Latin America’s Solar Market

published: 2011-12-07 9:46 | editor: | category: Analysis

The countries of Latin America are expected to see tremendous growth for utility-scale solar energy projects andsome of the big global solar industry players are making the region a priority with an influx of fundingdespite the current recession.

Global investment in new renewable energy capacity and technologies are expected to total $7 trillion over the next 20 years, according to Bloomberg New Energy Finance’s report titled Global Renewable Energy Market Outlook, released on November 16, 2011. Among the regions the report cites as the “big winners” for this targeted funding is Latin America.

For 2012, the Inter-American Development Bank (IDB) plans to boost “clean and sustainable energy” by doubling its lending capacity up to $3 billion for such projects in Latin America, according to the October 2011 report fromBusiness News Americas (BNA) entitled Outlook 2012.

Meanwhile, in June 2011 the U.S.-based Overseas Private Investment Corporation (OPIC) approved $123 million in financing for the construction of two 20-megawatt solar power plants in Peru – the first large-scale solar power project in the country.

Northeastern Brazil and the Atacama Desert in Chile are located in what has been dubbed the “Sunbelt” with some of highest levels of solar radiation in the world. This, and other areas in Latin America, is drawing more international solar businesses setting up area offices to capture larger slices of the region’s new business. China is increasingly a major player in Latin America both as a financier and as a customer for raw materials. China’s JinkoSolar is active in Brazil, Argentina, and Chile and is in talks in all those countries to set up new projects. U.S.-based Sequel Power is working on large-scale photovoltaic-based solar utilities projects in Argentina, Chile and Ecuador. And Spain’s T-Solar is working on two projects in Peru.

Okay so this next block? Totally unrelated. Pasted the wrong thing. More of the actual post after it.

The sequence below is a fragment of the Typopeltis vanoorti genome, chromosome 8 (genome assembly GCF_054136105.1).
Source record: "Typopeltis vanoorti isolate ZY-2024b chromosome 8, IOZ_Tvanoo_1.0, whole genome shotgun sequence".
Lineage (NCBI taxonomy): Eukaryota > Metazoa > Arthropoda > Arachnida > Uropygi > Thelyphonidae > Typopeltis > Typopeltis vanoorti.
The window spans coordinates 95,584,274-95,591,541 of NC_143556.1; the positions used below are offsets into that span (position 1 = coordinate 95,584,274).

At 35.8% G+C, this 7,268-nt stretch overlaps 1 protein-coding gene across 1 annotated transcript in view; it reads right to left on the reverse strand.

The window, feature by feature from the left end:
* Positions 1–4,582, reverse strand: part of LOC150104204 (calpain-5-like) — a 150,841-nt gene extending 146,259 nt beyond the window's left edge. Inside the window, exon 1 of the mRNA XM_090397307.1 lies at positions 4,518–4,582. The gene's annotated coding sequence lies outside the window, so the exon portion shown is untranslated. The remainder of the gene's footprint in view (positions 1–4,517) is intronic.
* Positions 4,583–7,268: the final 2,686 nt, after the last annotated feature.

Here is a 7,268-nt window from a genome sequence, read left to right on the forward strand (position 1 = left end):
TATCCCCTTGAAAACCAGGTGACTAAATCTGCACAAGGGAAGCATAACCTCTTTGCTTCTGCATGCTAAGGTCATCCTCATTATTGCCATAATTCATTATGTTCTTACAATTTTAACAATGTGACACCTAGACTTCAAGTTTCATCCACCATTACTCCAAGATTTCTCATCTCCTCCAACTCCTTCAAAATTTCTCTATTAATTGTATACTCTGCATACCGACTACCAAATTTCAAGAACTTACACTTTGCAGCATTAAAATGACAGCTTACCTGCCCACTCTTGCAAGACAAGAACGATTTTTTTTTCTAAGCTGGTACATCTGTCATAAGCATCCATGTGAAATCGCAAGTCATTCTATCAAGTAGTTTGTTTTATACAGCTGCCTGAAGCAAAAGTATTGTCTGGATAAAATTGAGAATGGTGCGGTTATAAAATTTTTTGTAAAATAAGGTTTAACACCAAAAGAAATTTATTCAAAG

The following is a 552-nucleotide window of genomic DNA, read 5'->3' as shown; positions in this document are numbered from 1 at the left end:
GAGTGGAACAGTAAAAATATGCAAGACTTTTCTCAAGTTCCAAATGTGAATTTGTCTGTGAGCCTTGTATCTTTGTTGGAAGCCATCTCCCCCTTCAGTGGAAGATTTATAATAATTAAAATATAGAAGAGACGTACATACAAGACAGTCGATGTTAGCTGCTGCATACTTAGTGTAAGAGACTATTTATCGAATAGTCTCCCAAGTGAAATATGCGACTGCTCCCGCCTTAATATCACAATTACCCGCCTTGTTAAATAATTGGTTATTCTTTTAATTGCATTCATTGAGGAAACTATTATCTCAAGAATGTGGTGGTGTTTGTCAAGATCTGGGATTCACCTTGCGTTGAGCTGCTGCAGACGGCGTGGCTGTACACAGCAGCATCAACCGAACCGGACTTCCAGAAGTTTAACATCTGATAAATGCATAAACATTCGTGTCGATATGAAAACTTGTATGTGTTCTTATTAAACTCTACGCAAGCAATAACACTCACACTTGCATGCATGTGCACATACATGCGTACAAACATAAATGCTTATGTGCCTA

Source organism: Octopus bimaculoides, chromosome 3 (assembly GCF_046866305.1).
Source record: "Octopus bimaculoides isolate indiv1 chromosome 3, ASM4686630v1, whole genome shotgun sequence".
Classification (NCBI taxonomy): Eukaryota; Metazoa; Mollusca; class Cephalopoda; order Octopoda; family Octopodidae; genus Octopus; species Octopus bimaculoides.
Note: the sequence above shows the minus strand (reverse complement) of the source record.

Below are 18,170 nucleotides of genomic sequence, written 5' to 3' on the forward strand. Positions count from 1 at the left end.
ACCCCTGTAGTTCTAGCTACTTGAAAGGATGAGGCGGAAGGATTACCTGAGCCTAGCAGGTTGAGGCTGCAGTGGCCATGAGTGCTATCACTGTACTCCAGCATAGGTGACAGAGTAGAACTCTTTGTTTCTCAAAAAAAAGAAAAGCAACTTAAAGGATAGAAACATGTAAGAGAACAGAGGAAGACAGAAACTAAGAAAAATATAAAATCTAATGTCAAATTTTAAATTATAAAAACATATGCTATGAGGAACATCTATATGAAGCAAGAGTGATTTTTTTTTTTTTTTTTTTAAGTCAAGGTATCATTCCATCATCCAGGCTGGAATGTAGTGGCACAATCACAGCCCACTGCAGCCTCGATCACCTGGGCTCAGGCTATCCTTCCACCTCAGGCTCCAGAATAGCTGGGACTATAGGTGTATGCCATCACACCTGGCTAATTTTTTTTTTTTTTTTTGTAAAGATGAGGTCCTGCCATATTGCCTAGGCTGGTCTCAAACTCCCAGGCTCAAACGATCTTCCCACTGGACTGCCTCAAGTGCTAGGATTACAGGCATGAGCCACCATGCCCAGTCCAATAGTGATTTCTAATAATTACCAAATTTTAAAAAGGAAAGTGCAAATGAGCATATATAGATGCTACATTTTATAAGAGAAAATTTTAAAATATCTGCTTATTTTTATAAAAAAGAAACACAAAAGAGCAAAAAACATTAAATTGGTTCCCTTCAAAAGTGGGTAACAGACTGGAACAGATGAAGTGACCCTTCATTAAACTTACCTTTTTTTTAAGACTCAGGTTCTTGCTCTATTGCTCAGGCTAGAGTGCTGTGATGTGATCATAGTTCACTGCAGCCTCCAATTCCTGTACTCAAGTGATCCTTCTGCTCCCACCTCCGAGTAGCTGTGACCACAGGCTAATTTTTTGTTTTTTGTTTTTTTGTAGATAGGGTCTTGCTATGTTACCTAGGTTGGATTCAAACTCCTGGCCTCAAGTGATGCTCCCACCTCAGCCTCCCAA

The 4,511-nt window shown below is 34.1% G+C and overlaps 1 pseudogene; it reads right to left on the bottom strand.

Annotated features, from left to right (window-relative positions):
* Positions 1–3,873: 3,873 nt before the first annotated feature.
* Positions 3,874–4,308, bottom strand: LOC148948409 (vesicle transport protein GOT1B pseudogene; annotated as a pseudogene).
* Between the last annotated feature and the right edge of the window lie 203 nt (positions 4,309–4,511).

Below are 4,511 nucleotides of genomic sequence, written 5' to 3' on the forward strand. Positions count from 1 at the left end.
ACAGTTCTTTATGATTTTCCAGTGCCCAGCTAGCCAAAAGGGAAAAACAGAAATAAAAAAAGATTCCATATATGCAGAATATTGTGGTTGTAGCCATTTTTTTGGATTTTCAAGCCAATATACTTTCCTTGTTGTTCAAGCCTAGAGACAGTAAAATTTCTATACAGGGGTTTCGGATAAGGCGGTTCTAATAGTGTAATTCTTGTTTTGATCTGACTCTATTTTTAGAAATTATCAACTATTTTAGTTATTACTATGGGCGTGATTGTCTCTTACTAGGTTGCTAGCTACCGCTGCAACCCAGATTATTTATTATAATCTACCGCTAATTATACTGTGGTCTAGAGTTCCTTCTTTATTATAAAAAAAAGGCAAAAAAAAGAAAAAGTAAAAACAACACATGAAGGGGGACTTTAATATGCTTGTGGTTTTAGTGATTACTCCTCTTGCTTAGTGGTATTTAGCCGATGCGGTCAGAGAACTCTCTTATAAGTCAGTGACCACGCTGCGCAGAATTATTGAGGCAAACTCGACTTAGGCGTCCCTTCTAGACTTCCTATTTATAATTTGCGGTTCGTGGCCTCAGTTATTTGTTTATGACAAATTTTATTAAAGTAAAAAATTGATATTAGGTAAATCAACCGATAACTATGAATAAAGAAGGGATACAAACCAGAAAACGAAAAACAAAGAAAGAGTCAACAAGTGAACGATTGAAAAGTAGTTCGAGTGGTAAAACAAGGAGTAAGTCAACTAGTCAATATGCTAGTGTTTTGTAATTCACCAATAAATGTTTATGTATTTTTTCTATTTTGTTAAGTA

Regional companies, such as Colombia’s ISA, EPM and Isagen, are expanding their operations in Central and South America while Brazilian companies are expanding through mergers and acquisitions.

Latin American Energy Demands

As a developing region, Latin America is ripe for solar and other forms of renewable power. Energy demand in the region has increased 35 percent in the last decade and indicators show continued growth in electricity demand thanks to increased use by industry and the large portions of the region’s population that have recently climbed out of poverty. This increased demand is what is attracting new energy investments in order to expand the capacity of existing power infrastructure.

In Colombia alone, the mean annual hike in demand is estimated at 3.6 percent through 2020, according to BNA.  Meanwhile, Brazil’s government forecasts that power demand will grow 4.9 percent annually through 2020. Costa Ricaalready gets 99 percent of its energy from renewable sources and that country aims to be the first in the world to be “carbon neutral.” For the entire region in general, analysts expect electricity demand to continue to outstrip GDP growth rates.


The Spanish solar company T-Solar, a subsidiary of the Isolux Corsan Group, has announced it is expanding in Peru. The company is building two photovoltaic plants in the rural Arequipa region of southwestern Peru, under the terms of a 20-year contract with Peru’s Ministry of Energy and Mines. The U.S.-based Overseas Private Investment Corporation (OPIC) approved $123 million in financing for construction of the two new plants, which are Peru’s first large-scale solar projects. The project will use thin-film amorphous hydrogenated silicon “SunFab” solar panel technology developed by California-based Applied Materials, Inc. When completed in late 2012, the two plants will generate 80 GWh a year - enough power to supply over 18,000 Peruvian homes.